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Publication numberUS6969228 B2
Publication typeGrant
Application numberUS 10/403,994
Publication date29 Nov 2005
Filing date31 Mar 2003
Priority date31 Mar 2003
Fee statusPaid
Also published asUS20040191048
Publication number10403994, 403994, US 6969228 B2, US 6969228B2, US-B2-6969228, US6969228 B2, US6969228B2
InventorsCraig M. Thoms
Original AssigneeKimberly-Clark Worldwide, Inc.
Export CitationBiBTeX, EndNote, RefMan
External Links: USPTO, USPTO Assignment, Espacenet
Palletizing system for storing and transporting materials
US 6969228 B2
Abstract
A palletizing system for stacking materials is provided. The system utilizes support members to minimize leaning of stacked materials. These support members are inserted through openings defined by one or more slip sheets. In particular, these openings are spaced about the perimeter of the slip sheet so that support members may be inserted therethrough. Thus, indentation or deformation of the outer edges of the materials is minimized.
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Claims(31)
1. A palletizing system comprising:
at least one slip sheet that has a load-bearing surface on which materials are capable of being stacked vertically, said slip-sheet defining two or more openings that are disposed about the outer perimeter thereof, wherein said at least two openings are located outside of the perimeter defined by said load-bearing surface; and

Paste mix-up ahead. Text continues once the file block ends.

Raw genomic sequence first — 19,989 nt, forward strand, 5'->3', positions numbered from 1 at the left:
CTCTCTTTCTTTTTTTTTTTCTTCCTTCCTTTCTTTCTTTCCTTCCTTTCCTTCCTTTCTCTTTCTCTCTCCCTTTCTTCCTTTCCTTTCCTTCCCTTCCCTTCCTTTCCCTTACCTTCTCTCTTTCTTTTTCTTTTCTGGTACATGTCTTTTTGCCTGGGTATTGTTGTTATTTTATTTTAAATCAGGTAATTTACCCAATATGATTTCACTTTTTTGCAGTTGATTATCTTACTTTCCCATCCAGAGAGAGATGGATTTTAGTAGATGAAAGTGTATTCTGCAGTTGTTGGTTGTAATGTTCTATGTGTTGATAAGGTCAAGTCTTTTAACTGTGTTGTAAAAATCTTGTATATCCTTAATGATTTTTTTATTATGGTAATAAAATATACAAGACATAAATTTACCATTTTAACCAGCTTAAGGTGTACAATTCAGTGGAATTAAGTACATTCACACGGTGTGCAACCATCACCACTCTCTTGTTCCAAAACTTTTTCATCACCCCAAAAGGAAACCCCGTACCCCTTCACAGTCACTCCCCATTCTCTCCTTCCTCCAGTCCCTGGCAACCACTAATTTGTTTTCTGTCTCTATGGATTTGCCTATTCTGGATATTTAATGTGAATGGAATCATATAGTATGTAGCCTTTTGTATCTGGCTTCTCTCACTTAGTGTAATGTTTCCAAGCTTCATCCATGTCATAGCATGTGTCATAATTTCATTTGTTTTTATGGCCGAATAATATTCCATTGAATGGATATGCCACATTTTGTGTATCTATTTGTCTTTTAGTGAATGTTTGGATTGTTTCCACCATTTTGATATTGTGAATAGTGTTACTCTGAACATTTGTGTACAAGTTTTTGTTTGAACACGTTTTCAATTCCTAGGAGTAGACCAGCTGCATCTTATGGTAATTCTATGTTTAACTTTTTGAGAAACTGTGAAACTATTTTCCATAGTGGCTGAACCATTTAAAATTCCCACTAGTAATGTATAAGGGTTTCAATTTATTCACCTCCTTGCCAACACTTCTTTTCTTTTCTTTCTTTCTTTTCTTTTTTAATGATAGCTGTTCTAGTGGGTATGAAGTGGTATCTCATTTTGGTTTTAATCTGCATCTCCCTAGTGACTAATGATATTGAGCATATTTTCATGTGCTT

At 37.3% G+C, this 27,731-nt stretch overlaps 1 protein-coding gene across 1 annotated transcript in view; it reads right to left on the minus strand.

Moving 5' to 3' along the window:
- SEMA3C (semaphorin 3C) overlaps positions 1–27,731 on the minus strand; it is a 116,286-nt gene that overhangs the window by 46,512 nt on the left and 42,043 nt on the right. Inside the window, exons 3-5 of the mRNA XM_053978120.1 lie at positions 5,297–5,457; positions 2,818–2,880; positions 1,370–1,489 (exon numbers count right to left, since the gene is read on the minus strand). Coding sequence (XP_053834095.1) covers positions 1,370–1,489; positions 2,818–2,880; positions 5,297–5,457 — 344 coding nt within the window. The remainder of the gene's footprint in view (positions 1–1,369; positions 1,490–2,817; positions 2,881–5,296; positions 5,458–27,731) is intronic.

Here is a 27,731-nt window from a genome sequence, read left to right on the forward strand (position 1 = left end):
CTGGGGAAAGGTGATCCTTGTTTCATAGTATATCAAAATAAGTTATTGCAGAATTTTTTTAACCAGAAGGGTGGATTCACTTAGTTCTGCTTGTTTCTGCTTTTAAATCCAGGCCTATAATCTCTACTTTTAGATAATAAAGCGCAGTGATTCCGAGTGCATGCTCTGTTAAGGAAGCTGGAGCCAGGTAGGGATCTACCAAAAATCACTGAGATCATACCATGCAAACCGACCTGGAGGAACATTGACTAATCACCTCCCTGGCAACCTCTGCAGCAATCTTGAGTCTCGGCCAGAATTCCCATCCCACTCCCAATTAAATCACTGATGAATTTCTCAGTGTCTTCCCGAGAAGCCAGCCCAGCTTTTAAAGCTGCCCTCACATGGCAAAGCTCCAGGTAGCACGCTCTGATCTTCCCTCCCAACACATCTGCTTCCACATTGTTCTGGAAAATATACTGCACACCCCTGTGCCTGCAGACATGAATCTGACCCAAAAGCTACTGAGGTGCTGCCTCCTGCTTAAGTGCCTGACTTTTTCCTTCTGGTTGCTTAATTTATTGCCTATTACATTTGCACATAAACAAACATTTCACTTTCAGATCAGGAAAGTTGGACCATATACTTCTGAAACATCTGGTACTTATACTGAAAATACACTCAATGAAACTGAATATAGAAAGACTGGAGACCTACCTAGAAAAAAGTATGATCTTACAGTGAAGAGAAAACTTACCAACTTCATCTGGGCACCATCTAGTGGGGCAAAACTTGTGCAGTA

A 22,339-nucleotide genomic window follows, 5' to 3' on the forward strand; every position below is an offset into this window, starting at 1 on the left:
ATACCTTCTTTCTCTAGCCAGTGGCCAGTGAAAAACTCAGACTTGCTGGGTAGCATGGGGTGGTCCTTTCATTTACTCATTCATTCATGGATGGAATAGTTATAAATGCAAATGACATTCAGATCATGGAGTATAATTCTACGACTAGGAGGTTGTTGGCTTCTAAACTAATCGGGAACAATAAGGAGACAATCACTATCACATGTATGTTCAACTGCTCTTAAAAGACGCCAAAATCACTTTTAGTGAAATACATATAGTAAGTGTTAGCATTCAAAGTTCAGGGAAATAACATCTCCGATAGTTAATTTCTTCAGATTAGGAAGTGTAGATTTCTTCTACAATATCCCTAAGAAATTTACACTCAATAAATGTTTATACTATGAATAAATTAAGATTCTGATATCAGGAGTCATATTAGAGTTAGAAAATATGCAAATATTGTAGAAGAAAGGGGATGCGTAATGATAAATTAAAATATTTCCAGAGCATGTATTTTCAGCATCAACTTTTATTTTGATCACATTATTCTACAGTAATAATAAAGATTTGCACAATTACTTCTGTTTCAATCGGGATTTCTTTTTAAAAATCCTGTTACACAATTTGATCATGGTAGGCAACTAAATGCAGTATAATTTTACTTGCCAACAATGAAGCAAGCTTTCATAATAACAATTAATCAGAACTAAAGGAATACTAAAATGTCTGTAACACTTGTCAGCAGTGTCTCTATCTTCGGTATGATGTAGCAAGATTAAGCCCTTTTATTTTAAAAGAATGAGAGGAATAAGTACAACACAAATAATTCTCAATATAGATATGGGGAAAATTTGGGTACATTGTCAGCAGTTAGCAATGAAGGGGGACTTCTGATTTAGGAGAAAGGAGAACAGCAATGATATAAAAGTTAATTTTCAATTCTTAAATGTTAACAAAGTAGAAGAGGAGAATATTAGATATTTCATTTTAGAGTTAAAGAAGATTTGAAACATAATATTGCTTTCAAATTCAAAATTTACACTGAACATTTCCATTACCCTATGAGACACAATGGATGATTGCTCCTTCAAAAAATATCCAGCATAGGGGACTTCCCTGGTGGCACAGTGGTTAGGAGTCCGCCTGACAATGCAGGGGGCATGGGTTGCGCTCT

support members capable of being inserted through said openings to inhibit leaning of the materials stacked on said load-bearing surface.
2. A palletizing system as defined in claim 1, wherein said slip sheet is formed from corrugated paper board, thermoplastic polymers, metals, or combinations thereof.
3. A palletizing system as defined in claim 1, wherein said slip sheet is generally circular in shape.
4. A palletizing system as defined in claim 1, wherein said slip sheet further defines a central opening.
5. A palletizing system as defined in claim 1, wherein said support members are formed from wood, metals, corrugated paper board, or combinations thereof.
6. A palletizing system as defined in claim 1, wherein said support members have a height that is approximately the same as the combined height of the materials to be stacked and the height of said at least one slip sheet.
7. A palletizing system as defined in claim 1, wherein said materials to be stacked are rolled absorbent materials for use in an absorbent article.
8. A palletizing system as defined in claim 1, wherein said openings are disposed approximately equidistant about the perimeter of said slip sheet.
9. A palletizing system as defined in claim 8, wherein said slip sheet defines at least three openings.
10. A palletizing system as defined in claim 1, wherein said slip sheet contains tabs in which said openings are defined.
11. A palletizing system as defined in claim 10, wherein said tabs contain an outer edge that extends outwardly from said load bearing surface.
12. A palletizing system as defined in claim 1, further comprising a support platform having an upper surface that carries said slip sheet and said materials to be stacked.
13. A palletizing system as defined in claim 12, further comprising a spacer sheet disposed on said upper surface of said support platform.